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®: CRE Regulatory Action of the Week

A Private Sector Proposal to the FTC to Protect the Online Privacy of Children

The Federal Trade Commission has initiated a rulemaking proceeding to determine whether FTC should grant its seal of approval to a private company's "self-regulatory guidelines" to ensure compliance with the Children's Online Privacy Protection Act (15 U.S.C. 6501 et seq.).

The Act is designed to ensure that parents are afforded the opportunity to control the way websites collect and use information pertaining to website users who are children., a private company, is now seeking FTC approval of a service it has created to streamline website compliance with the new statutory requirements. would, for websites which buy their service, provide the required notices and assist in dispute resolution. Detailed information about the FTC rulemaking may be obtained at

CRE believes, as a general policy matter, that federal agencies such as the FTC should subject any self-regulatory mechanisms to the "good government" laws including Executive Order 12866 -- Regulatory Planning and Review, and the Regulatory Flexibility Act.

There are a number of aspects of the proposal which should be reviewed from the consumer's viewpoint. Because consumers using subscribing websites would rely on's service to obtain the privacy protections mandated by Congress, CRE believes that the FTC should address the following issues before approving this or any similar proposal:

  • The "mediation" that would be offered by the service would not involve a human mediator, which raises the question of whether it is "mediation" as the term is commonly understood. would not actively mediate disputes between websites and users. Instead, the website and the user would communicate directly with each other through an electronic channel provided by Either party would have the absolute right to unilaterally "dismiss" the user's complaint. In practical terms, an aggrieved user would simply send an e-mail containing his or her complaint directly to the website and hope that the website would take action. A website would have the right, under the service, to simply ignore the complaint.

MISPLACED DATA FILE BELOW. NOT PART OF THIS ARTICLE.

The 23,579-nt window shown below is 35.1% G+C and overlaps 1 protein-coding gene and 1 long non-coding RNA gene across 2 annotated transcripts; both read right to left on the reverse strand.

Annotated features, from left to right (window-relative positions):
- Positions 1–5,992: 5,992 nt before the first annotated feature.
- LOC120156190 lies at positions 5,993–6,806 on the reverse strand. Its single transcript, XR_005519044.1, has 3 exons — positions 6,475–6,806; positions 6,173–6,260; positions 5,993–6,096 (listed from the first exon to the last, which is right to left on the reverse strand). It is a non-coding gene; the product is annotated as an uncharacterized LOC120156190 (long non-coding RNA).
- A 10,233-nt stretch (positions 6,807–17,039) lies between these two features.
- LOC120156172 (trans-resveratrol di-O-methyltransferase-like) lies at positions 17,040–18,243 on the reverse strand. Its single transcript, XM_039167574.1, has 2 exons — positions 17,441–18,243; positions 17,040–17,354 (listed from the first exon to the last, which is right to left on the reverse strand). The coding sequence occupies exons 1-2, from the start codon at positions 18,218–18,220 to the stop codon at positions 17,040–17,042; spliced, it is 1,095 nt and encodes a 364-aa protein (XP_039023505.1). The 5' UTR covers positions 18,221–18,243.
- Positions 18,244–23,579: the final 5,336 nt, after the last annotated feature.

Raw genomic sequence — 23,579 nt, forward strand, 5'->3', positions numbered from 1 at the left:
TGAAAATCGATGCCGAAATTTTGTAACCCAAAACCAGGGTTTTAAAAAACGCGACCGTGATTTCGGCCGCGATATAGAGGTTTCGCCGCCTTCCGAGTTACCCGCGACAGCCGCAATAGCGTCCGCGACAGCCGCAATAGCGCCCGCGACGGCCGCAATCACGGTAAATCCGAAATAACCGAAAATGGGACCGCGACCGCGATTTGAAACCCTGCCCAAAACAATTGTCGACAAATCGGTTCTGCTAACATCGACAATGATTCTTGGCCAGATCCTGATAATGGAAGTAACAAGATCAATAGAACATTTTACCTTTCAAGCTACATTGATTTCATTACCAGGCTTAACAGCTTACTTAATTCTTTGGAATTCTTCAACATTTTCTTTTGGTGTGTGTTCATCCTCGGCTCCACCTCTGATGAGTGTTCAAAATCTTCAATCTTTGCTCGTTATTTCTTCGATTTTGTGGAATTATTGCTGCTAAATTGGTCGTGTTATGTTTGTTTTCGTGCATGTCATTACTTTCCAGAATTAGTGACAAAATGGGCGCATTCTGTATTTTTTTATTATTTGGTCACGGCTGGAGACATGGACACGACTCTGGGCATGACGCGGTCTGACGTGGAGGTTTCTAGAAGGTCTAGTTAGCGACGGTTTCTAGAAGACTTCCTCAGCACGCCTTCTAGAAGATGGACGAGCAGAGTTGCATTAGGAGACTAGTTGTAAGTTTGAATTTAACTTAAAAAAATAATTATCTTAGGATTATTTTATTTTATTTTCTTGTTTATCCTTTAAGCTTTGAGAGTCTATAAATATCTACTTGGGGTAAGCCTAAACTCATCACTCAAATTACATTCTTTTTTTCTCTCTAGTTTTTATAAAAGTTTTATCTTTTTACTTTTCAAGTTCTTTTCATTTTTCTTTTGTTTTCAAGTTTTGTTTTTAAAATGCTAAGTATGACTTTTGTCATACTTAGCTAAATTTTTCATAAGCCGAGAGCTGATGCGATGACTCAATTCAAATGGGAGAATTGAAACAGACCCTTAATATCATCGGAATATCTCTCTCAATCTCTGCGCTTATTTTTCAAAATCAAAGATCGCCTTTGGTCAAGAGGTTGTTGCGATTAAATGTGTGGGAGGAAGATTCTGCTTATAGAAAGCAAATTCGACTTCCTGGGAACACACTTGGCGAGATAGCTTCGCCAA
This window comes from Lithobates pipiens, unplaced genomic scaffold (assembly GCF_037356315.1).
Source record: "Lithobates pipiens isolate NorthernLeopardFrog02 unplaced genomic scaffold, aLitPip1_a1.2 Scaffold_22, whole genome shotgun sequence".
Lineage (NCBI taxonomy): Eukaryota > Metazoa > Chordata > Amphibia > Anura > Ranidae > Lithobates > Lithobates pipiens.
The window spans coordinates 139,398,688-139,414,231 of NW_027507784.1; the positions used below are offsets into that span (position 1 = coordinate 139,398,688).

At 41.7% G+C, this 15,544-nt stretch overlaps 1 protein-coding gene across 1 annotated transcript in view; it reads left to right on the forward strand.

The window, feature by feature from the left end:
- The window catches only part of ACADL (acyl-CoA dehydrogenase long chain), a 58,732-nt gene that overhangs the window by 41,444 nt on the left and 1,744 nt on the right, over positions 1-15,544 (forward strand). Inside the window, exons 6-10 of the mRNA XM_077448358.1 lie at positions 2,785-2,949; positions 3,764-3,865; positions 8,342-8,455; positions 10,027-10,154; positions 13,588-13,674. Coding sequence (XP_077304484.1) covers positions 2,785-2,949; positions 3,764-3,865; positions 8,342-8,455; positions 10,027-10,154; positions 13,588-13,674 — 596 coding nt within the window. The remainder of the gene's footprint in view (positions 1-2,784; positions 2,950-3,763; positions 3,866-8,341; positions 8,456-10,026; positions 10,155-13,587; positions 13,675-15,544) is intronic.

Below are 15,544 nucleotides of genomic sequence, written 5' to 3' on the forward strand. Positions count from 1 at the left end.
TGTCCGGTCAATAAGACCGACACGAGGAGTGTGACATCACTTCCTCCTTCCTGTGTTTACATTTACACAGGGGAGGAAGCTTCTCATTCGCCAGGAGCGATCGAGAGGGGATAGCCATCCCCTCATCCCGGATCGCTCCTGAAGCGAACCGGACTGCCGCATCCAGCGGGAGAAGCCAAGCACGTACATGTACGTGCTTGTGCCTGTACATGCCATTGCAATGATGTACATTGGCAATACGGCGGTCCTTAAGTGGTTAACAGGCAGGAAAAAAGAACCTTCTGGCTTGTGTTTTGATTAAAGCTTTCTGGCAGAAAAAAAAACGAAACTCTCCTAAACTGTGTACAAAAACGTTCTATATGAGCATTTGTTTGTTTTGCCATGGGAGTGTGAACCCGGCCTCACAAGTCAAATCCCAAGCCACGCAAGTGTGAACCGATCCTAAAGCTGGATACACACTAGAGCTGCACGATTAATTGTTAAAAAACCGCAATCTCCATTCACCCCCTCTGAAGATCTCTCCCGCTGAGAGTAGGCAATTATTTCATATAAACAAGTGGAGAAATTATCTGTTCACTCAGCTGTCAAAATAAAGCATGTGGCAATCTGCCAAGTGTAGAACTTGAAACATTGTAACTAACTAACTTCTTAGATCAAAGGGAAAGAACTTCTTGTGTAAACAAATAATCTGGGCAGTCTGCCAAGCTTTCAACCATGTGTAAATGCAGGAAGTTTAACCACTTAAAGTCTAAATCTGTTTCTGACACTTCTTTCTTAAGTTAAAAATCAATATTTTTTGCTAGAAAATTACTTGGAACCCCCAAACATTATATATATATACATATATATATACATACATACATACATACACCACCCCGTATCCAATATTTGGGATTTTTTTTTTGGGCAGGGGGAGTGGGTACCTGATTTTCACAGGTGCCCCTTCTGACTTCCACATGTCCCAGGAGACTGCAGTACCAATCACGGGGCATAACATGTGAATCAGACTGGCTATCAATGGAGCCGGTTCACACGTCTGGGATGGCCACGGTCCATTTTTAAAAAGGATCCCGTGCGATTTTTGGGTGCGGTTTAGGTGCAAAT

• The self-regulatory service under consideration by the FTC, would "require" consumers to read through more than 30 pages of procedures, terms and conditions in order to fully understand their rights. Arguably this could place an undue burden on the average consumer (i.e., parent) who has a relatively straightforward complaint about a website's violation of a children's online privacy requirement.
  • The service being considered by the FTC could lead consumers to believe that their rights are limited to the e-mail complaint procedure ("mediation") described above. There is a need for parents to easily understand that they have the right to take their complaints directly to the FTC.

To be considered by the FTC, comments must be filed in the agency docket by April 6, 2000. Comments are also invited to the CRE's Interactive Public Docket.

For more information on the FTC rulemaking, see: Federal Register, Volume 65, Number 45 at pages 11947-11948. Please click below to submit comments to the CRE on the Proposed FTC Online Privacy Regulation: CRE Interactive Public Docket

Please click below to submit comments to the CRE on the proposed FTC regulation regarding protection of children's online privacy.

Children's Online Privacy: Interactive Public Docket

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